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Lazy 5 responds to PETA accusations

SALISBURY — Lazy 5 Ranch has drawn the ire of People for the Ethical Treatment of Animals (PETA), which has accused the roadside zoo of “ongoing, systemic animal neglect.”
But a spokesperson for the ranch, located on N.C. 150 in western Rowan County, said today that the animal rights group’s claims are exaggerated or made up.
PETA asked its website visitors last week to contact Rowan County Animal Control to “demand a full criminal investigation” into Lazy 5 Ranch.
In a press release issued last Thursday, it says owner Henry Hampton has failed to “provide adequate veterinary care to a young giraffe with severely overgrown hooves” and allowed the animal to “languish in this painful, damaging condition for more than nine months.”
Three U.S. Department of Agriculture (USDA) inspection reports from November 2010 through July 2011 cite Lazy 5 Ranch regarding the young giraffe. It says the long hooves cause an abnormal gait and put too much pressure on the animal’s heels.
Sarah Rogers, a Lazy 5 employee speaking on behalf of Hampton, said today that giraffes at the ranch walk on a gravel and limestone substrate to trim down their hooves naturally — a process that will take time.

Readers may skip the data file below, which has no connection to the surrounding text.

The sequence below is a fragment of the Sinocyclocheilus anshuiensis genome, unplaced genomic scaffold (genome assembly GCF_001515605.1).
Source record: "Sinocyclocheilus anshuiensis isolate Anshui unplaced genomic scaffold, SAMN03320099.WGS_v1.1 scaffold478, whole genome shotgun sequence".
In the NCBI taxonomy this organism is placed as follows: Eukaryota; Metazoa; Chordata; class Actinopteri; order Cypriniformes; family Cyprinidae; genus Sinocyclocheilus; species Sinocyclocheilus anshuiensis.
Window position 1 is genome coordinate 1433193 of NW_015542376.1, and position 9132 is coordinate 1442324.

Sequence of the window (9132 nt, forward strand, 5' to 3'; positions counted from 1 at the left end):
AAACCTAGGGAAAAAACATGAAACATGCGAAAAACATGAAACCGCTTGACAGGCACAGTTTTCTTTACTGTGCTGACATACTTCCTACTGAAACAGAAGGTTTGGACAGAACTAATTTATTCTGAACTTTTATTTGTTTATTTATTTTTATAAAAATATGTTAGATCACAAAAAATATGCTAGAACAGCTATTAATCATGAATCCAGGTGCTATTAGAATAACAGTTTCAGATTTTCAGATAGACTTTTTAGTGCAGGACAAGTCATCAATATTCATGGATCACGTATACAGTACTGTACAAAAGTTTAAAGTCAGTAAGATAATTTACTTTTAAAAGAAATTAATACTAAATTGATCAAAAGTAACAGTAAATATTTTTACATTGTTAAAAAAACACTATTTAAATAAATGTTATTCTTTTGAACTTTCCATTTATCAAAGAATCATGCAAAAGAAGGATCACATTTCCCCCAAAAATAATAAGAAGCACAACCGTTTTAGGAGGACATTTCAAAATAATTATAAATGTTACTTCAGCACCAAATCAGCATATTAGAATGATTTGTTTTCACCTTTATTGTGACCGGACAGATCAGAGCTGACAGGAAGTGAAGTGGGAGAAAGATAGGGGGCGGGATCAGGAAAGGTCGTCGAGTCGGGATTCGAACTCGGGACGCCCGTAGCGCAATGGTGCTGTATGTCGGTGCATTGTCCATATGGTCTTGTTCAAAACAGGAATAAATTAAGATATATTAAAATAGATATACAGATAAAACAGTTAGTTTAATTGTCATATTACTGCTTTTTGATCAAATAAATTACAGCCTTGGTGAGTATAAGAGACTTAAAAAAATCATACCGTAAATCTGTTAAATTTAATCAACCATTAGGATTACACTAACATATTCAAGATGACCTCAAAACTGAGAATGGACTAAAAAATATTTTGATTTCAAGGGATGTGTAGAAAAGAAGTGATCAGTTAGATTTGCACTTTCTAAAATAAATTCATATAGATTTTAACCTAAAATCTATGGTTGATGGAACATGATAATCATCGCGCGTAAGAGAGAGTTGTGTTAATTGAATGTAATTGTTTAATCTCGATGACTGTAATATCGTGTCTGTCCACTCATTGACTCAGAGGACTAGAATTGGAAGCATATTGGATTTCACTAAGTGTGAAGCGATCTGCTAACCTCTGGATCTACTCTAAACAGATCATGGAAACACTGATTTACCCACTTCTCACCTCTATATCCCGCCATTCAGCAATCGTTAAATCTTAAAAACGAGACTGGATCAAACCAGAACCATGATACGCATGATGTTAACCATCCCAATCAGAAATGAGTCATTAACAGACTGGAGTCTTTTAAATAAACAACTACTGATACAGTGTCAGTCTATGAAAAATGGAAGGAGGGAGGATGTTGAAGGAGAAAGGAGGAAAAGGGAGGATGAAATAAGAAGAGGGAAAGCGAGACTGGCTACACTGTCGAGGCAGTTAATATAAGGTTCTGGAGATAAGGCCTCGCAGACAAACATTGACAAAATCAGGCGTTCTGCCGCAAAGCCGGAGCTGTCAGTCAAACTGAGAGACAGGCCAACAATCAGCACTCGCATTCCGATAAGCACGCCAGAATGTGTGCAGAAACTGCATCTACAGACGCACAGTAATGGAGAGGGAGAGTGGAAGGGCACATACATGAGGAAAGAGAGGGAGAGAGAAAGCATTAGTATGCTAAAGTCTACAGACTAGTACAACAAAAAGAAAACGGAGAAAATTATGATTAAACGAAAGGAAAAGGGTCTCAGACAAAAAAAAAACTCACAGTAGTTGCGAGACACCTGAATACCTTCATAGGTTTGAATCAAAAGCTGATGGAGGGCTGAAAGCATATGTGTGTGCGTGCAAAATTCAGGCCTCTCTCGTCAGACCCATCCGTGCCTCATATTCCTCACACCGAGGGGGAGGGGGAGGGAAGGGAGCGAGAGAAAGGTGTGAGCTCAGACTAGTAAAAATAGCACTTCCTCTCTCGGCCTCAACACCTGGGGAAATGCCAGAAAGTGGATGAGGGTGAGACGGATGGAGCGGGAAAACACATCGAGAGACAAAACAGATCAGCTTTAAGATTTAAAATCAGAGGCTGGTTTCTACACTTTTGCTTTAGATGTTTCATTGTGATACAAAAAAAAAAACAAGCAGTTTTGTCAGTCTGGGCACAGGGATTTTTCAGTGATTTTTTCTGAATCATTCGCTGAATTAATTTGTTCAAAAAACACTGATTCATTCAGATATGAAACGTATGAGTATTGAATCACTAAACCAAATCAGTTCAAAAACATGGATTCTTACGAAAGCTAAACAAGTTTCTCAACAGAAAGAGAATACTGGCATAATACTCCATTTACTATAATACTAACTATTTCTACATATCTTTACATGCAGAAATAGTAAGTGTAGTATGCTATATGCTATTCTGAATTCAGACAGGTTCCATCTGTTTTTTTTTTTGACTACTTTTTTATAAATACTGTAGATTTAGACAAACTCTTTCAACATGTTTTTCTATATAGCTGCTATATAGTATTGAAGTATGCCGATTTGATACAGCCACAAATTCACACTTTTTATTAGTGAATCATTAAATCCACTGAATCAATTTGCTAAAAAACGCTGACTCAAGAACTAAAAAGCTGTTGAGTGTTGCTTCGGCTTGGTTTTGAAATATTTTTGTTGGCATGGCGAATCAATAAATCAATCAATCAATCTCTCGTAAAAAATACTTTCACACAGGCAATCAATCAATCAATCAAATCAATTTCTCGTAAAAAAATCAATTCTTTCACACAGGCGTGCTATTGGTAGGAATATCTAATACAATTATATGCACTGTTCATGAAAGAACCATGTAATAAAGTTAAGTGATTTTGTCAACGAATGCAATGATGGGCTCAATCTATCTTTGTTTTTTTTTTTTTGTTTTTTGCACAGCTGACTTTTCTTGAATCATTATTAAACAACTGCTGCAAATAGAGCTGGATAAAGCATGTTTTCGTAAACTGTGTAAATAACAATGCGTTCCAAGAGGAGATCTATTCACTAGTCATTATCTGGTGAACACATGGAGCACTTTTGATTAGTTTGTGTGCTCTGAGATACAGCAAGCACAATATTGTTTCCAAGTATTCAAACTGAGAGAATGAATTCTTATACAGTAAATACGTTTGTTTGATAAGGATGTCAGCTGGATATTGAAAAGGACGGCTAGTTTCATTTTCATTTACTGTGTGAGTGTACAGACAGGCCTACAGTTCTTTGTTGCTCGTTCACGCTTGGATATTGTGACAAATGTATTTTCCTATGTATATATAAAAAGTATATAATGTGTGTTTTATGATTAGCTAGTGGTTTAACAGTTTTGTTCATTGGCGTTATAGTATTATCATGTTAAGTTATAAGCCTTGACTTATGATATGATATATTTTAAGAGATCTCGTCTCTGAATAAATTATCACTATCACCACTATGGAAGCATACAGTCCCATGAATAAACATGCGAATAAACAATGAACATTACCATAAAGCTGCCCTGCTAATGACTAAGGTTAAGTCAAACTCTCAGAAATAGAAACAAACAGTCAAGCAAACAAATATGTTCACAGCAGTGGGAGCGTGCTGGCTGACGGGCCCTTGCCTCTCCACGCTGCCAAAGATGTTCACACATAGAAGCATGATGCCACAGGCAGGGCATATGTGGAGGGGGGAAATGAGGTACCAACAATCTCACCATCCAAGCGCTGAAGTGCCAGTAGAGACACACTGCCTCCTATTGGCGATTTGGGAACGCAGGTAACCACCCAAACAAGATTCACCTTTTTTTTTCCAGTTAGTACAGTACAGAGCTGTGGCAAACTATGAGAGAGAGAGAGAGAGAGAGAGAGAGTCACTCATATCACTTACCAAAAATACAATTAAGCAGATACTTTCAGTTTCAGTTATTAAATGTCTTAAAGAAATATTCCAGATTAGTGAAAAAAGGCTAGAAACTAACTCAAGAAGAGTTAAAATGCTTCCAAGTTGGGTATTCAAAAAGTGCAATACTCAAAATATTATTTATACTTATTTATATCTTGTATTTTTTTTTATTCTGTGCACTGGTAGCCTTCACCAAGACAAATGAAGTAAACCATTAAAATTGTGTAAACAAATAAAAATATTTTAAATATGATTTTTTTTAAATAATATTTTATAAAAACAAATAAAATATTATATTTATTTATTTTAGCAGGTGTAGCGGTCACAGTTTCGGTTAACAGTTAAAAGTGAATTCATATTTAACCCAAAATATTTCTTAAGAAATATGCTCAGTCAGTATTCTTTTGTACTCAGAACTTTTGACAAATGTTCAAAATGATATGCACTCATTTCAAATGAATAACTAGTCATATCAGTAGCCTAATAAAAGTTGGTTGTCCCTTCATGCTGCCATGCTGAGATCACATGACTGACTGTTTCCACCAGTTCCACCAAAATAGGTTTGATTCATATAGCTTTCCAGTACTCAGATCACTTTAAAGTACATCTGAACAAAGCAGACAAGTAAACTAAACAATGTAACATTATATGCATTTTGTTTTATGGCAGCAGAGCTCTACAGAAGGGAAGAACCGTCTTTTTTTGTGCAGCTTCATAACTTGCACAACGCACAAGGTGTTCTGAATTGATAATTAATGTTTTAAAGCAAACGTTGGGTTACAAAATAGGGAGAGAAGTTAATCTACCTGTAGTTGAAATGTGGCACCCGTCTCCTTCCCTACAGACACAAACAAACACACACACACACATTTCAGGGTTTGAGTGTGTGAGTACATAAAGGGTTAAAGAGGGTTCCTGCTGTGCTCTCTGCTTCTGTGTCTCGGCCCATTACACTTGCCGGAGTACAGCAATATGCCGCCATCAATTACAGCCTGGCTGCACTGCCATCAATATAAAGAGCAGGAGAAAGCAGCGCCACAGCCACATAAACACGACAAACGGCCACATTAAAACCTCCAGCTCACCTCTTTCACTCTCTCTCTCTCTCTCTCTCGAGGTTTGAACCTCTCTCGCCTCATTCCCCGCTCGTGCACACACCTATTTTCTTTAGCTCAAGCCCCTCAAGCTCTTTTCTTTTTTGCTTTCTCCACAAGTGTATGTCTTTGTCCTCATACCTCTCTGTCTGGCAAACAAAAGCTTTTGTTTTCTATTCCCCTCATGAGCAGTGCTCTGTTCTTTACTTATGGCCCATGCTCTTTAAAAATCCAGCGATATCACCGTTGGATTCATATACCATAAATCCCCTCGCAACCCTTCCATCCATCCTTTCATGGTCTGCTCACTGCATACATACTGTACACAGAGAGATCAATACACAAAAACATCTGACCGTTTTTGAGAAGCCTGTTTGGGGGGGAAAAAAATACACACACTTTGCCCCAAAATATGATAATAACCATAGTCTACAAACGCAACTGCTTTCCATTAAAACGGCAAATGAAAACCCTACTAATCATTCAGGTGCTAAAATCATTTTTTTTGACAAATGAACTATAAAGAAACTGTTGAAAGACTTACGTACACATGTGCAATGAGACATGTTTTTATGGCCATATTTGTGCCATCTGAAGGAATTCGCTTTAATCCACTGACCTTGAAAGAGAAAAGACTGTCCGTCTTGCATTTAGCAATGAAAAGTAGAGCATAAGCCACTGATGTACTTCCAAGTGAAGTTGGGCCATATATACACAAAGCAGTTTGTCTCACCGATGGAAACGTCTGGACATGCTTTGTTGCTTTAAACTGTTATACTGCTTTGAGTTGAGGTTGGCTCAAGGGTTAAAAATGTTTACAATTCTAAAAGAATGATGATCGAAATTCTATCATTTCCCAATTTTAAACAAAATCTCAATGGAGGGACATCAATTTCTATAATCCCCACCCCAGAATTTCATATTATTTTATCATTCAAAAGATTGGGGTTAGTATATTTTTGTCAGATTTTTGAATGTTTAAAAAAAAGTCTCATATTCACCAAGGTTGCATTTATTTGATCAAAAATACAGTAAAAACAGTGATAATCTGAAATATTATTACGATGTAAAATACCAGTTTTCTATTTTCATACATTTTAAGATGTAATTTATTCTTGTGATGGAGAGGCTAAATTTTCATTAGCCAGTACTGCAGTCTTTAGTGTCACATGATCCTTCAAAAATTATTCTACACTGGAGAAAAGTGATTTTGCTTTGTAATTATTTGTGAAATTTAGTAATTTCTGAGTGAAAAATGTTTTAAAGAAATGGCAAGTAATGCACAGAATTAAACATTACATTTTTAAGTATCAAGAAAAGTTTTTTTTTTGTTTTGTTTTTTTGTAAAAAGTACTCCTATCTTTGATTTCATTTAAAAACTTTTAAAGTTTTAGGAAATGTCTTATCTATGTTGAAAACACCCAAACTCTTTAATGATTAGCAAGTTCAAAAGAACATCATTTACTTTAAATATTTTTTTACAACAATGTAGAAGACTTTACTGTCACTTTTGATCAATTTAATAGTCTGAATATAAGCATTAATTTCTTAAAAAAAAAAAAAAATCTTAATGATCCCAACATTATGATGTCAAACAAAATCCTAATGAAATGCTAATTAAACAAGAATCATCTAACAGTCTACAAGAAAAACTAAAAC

“We do have a giraffe with overgrown hooves,” Rogers said. “She is not in any pain, and she is not walking abnormally. She is showing progress.”
USDA inspection reports from May 26 and July 7 both cite the ranch again, stating the problem has not been fixed and the local attending veterinarian was not notified.
Rogers said that’s because a vet from Ohio with special expertise attends to the giraffes. That vet has evaluated the animal with overgrown hooves “numerous times,” she said, and he hasn’t raised serious concerns.
On its website, PETA also says recent visitors to the Lazy 5 Ranch reported a dead animal left in public view, animals with seemingly untreated injuries and animals with insufficient shade and water.
Rogers said those claims are not true. If an animal dies at the ranch, the situation is handled quickly, she said. Animals are given access to both shade and sources of water, she said, and they are given vet care as necessary.
Read more in Thursday’s Post.

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